I’ve got a five-year-old son. Half a decade has gone by since he entered our lives and turned everything upside down. It’s hard to believe, even seeing it there written down (and having heard it on a loop all day, he’s been telling everyone he’s five now). Far from the five-pound baby boy who was so tiny that even the premature-baby clothes we had to rush out and buy were swimming on him, he’s now big and bold, and a fully formed personality. He’s off to big school this September, which is approaching so much faster than I’d anticipated. The quote “The Days Are Long But The Years Are Short” is definitely one which is resonating more and more with me as time goes on. We’re thankfully mostly rid of the sleepless nights (these days I just blame academic deadlines rather than a screaming baby or a toddler who refuses to sleep in his own bed), but we’ve still got weekends where it feels like forever until Monday morning and creche is open again so that I can hear my own thoughts without also hearing “Mammy, if these two Pokemon are fighting, which one is going to win?” on a loop. Still, though, five is big. Five is a long time to be a parent, trundling along and learning on the job.
I used the same format for the last years birthday post (and the year before), a snapshot of his life at the age he’s at now, which is nice to look back on and see what has changed, and what has stayed the same. So here we go, Eliott at five: a Snapshot.Read More
I’ve been blogging a lot less than I wanted of late, it’s been busy. I’ve been getting into strides with college work, epidemiology is kicking my ass, and when it isn’t, my body is deciding to take over. And that’s all before dealing with the junior tyrant who resides in our house half the time. It seems he’s on a job share with our very sweet, funny four year old. An eternal balance that I’ll write about at some stage when I figure out what exactly I’m doing (he may be 18 by the time I figure that one out). October has been a month of lots of change. Here’s just a snapshot of what we’ve been up to.
I’ve been listening to lots of podcasts of late that I’ve gotten fully sunken into.
The people from Spotlight in the Boston Globe (yes, the same people that the film is about) are doing an excellent investigation into the case of Aaron Hernandez, the NFL player who was convicted of murder and died by suicide in 2017, called Gladiator. It goes beyond the case itself and looks into Football Inc to see what exactly caused the horrific acts which took place and what could have been done to prevent them.
CBC have done an incredible podcast series called “Uncover: Escaping NXIVM” which I’ve barely been able to stop listening to – but definitely isn’t one for in the car with kids as it contains some VERY adult themes. In the investigative podcast series about the “wellness” group which the authorities have now labelled a cult, they look into its leader, Keith Raniere, and one woman’s journey to get out.It discovers what drew Sarah Edmondson to Raniere and his followers and how she ended up turning on him. Not one for the squeamish but definitely a compelling story.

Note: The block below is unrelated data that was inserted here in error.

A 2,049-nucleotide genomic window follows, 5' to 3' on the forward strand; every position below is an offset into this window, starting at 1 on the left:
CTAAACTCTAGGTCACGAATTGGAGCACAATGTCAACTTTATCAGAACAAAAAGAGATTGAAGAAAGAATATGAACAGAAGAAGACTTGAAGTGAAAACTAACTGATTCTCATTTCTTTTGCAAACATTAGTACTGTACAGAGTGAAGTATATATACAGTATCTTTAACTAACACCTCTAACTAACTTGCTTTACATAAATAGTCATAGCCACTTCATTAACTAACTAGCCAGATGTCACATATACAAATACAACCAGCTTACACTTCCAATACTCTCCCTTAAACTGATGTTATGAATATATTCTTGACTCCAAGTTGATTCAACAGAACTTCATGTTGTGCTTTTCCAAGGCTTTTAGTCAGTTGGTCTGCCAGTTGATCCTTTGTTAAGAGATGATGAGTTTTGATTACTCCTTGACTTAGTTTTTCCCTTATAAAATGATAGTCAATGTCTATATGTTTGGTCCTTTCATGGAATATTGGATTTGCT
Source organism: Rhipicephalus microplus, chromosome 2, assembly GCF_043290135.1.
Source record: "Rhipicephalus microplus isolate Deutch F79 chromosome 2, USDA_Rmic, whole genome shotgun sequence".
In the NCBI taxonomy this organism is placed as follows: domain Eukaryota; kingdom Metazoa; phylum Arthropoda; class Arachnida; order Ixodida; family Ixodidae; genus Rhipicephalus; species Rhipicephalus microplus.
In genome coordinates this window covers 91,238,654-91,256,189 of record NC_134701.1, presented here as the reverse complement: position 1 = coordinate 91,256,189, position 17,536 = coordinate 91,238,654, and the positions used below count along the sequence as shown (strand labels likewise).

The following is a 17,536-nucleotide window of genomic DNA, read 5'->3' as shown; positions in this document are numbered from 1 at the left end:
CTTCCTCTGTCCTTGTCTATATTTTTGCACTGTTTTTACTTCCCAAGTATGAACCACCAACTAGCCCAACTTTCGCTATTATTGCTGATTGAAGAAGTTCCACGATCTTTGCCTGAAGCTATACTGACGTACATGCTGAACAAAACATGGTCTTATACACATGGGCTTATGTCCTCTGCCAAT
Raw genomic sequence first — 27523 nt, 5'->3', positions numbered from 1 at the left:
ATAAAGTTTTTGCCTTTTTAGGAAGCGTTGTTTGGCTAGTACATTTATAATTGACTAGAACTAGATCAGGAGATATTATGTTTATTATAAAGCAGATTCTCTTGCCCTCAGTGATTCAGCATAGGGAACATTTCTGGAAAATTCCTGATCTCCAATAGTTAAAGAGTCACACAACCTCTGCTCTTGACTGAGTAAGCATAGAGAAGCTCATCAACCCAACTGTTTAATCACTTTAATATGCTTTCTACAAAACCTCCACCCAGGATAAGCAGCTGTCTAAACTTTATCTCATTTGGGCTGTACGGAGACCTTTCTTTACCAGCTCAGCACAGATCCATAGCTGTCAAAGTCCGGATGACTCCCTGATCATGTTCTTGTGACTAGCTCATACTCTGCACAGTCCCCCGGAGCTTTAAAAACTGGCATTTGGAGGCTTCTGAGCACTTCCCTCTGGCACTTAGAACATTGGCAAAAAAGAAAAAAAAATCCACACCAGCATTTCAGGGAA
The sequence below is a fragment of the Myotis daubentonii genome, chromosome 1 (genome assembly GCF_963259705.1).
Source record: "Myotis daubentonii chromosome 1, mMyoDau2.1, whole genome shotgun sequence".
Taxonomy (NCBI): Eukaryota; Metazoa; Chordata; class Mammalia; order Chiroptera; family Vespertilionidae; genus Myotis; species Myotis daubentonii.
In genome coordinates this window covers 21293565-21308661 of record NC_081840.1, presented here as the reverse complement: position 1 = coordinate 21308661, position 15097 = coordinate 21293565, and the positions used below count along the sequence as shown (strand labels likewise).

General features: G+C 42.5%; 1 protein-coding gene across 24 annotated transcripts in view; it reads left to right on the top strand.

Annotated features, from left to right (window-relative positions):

On a less serious side of things, Eliott has been OBSESSED with the song Shotgun by George Ezra. It’s been playing here A LOT. I still can’t believe his face matches his voice, but whatever, it’s a VERY catchy song. And very cute when my four year old, who knows three lines, is singing it happily.
I’ve finally immersed myself in The Crown. I know, I know, I came SO late to this party but I LOVE it.
We’ve also been watching the third series of The Good Place. We’re rather resentful for the weekly wait between episodes, because we arrived rather late to the game and got to binge watch the first two seasons. So it feels AWFULLY forking unfair to have to wait a week between episodes. But they are TV gold and so so worth it. I NEED a Janet in my life.
For the coming month, we’re getting stuck into the final series of House of Cards. (For those not up to date, please be aware that the trailer is for the final series of the show and therefore may have spoilers!)
I’ve been doing a lot of academic reading this month as the Masters is proving to be VERY full on (as I probably should have expected). However, I have had a few good reads which I will compile into a much fuller book review post. Here are just some of them in brief
The Importance Of Being Aisling – the much-awaited sequel to Oh My God What A Complete Aisling. I have a lot to say about this book, but in short – I thought it was even better than the first. Total heart warmer of a read.